Calculating the amount of paint needed for a job is critical as it will affect your overall cost and you really don't want to run out of paint in the middle of a wall. But not to worry, the calculation is rather simple, let me walk you through it step by step:
- Determine the length, width and height of the room in question. (don't worry about doors, windows or openings - at this point)
- Now add together the length and width of EACH wall.
- Let's take a 10' x 14' room with an 8' ceiling height for example:
- 10' (Wall 1) + 14' (Wall 2) + 10' (Wall 3) + 14' (Wall 4) = 48 Feet
- Multiply the sum of the walls (total from 1) by the height of the ceiling.
- In this example, we said the height of the ceiling is 8 Feet.
- 48 x 8 = 384, the square footage of paintable wall surface is 384.
- THE KEY....a gallon of paint covers generally 400 sq. ft. of wall space. In this example, it should require 1 gallon of wall paint and a 1/4 gallon (or a quart of ceiling paint.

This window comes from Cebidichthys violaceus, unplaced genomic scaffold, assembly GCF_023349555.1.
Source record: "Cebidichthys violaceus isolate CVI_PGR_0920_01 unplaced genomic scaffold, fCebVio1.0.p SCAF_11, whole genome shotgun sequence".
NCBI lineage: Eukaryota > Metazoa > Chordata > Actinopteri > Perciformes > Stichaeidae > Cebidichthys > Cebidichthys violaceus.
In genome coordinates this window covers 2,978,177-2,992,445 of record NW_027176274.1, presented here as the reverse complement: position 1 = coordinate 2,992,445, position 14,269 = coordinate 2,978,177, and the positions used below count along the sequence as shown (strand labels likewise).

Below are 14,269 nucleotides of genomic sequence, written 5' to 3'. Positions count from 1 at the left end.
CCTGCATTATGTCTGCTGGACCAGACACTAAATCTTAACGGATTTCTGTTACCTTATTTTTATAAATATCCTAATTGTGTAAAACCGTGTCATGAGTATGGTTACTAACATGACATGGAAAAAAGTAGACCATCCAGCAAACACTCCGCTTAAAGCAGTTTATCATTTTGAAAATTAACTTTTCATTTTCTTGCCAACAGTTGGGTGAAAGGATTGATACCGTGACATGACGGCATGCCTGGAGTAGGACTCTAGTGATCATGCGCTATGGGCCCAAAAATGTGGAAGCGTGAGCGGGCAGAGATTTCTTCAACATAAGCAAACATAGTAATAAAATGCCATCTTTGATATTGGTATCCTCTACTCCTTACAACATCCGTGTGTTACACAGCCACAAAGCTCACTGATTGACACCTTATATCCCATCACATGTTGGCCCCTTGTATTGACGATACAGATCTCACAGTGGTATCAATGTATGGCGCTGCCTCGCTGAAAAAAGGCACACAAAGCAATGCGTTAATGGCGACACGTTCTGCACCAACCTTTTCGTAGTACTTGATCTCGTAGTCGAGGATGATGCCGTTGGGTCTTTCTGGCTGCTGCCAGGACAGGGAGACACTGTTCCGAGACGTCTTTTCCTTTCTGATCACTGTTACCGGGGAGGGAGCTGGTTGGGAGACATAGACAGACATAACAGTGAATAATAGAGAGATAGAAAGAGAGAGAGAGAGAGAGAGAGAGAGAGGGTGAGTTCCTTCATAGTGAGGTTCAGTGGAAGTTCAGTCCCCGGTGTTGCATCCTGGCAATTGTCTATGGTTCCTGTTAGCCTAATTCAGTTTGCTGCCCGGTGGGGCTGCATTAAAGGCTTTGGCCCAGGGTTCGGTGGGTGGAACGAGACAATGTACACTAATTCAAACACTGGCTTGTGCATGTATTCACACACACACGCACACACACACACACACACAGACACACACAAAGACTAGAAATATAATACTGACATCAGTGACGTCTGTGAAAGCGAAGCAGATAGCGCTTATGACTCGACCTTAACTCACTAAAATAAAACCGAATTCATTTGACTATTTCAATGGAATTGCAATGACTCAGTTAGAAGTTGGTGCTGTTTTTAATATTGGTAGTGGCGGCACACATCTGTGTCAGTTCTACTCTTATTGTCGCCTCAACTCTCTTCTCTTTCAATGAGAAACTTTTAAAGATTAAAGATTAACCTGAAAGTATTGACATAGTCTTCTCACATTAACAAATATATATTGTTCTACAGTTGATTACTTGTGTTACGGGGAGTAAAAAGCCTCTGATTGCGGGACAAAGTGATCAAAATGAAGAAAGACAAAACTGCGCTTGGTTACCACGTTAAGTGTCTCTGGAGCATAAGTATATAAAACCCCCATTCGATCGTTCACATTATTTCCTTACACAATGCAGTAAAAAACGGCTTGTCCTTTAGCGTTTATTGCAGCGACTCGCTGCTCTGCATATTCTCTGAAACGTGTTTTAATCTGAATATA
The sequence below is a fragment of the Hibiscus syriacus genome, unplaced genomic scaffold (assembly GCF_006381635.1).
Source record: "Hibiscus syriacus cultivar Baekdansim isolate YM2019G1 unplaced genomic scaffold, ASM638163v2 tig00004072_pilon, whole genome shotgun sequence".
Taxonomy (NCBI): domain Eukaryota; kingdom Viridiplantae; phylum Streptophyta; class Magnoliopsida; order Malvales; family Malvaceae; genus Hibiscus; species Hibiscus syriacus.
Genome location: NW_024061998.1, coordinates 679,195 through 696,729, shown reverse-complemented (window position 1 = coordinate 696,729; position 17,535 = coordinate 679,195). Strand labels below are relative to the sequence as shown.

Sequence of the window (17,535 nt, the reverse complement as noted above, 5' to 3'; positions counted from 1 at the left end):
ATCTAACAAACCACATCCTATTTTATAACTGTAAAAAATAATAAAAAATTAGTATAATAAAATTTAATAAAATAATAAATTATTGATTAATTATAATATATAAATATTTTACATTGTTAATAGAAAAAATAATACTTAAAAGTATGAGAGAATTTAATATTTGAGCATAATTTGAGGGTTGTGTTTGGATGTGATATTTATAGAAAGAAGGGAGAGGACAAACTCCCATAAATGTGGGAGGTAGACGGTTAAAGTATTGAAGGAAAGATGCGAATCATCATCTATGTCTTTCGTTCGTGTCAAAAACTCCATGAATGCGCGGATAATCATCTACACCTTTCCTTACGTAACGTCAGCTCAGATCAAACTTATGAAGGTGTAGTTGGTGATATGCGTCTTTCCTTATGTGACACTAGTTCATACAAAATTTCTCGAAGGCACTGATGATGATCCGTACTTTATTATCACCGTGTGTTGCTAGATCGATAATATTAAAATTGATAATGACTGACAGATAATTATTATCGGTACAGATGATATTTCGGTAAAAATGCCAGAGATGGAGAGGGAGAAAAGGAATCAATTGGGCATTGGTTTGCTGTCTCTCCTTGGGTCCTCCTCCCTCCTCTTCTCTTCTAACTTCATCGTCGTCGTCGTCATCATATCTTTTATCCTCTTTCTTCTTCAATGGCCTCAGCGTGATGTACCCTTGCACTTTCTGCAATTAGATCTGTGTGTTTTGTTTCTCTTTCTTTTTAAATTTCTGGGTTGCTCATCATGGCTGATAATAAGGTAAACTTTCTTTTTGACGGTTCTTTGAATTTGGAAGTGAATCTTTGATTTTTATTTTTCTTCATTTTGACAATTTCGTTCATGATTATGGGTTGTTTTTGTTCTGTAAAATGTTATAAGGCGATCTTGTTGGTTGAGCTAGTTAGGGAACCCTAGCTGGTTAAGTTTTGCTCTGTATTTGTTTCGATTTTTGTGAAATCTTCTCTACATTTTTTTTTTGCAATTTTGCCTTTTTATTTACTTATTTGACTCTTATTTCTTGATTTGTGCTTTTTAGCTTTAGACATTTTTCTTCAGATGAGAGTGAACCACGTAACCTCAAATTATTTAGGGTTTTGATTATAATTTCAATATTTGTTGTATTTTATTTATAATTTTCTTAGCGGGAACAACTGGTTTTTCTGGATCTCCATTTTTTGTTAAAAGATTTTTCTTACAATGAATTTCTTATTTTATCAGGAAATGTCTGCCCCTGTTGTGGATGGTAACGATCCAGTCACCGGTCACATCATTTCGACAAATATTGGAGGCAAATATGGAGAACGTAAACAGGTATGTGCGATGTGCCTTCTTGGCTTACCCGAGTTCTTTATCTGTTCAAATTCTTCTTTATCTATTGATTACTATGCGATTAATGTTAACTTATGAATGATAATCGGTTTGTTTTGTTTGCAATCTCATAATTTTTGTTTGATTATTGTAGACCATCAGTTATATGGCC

- Important Note: As a professional painter, I normally calculate 375 sq. ft. of wall space per gallon to ensure I have enough paint for the project. DIY's or First time painters, tend to use more paint per square foot then professionals as they apply paint more liberally. No problem, figure that into your cost.
- FURTHER DETAIL...If you have large windows or doors, you can subtract these areas from your calculation of wall space, however, as these have to be cut in with a brush, often more paint is used in that process. Bottom line: Don't UNDER estimate the amount of paint you need. You don't want to run out.
- FINAL TIP: If for any reason, you are running low on paint, stop at a corner and go buy more, don't stop in the middle of a wall - it will show! When you get the new gallon, BOX (mix them) the two cans of paint together, to ensure the colors match - if they don't no worries, you're starting at a corner and the colour variance will likely be unnoticeable.
- You don't normally need very much trim paint, a gallon will do, unless you're only doing one room - get a quart.
I hope this helps with your next painting project. Here is a link that may help you with your calculation:
My next blog entry I'll talk about priming - when and why...
Write a comment